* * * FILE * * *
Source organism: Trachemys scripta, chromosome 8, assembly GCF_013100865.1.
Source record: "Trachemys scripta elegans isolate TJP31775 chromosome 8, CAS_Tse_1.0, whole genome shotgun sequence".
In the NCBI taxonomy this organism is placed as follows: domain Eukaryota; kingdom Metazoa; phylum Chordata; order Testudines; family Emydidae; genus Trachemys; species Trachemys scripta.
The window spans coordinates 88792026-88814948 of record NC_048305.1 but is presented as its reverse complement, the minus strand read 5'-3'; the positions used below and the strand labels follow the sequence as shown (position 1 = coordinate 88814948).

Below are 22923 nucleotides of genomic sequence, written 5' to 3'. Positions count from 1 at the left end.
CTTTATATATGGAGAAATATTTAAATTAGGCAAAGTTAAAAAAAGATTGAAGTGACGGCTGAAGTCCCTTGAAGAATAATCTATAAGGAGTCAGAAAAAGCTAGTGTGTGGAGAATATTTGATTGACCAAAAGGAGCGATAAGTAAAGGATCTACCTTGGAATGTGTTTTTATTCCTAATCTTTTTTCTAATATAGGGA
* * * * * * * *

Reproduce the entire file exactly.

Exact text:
Source organism: Trachemys scripta, chromosome 8, assembly GCF_013100865.1.
Source record: "Trachemys scripta elegans isolate TJP31775 chromosome 8, CAS_Tse_1.0, whole genome shotgun sequence".
In the NCBI taxonomy this organism is placed as follows: domain Eukaryota; kingdom Metazoa; phylum Chordata; order Testudines; family Emydidae; genus Trachemys; species Trachemys scripta.
The window spans coordinates 88792026-88814948 of record NC_048305.1 but is presented as its reverse complement, the minus strand read 5'-3'; the positions used below and the strand labels follow the sequence as shown (position 1 = coordinate 88814948).

Below are 22923 nucleotides of genomic sequence, written 5' to 3'. Positions count from 1 at the left end.
CTTTATATATGGAGAAATATTTAAATTAGGCAAAGTTAAAAAAAGATTGAAGTGACGGCTGAAGTCCCTTGAAGAATAATCTATAAGGAGTCAGAAAAAGCTAGTGTGTGGAGAATATTTGATTGACCAAAAGGAGCGATAAGTAAAGGATCTACCTTGGAATGTGTTTTTATTCCTAATCTTTTTTCTAATATAGGGA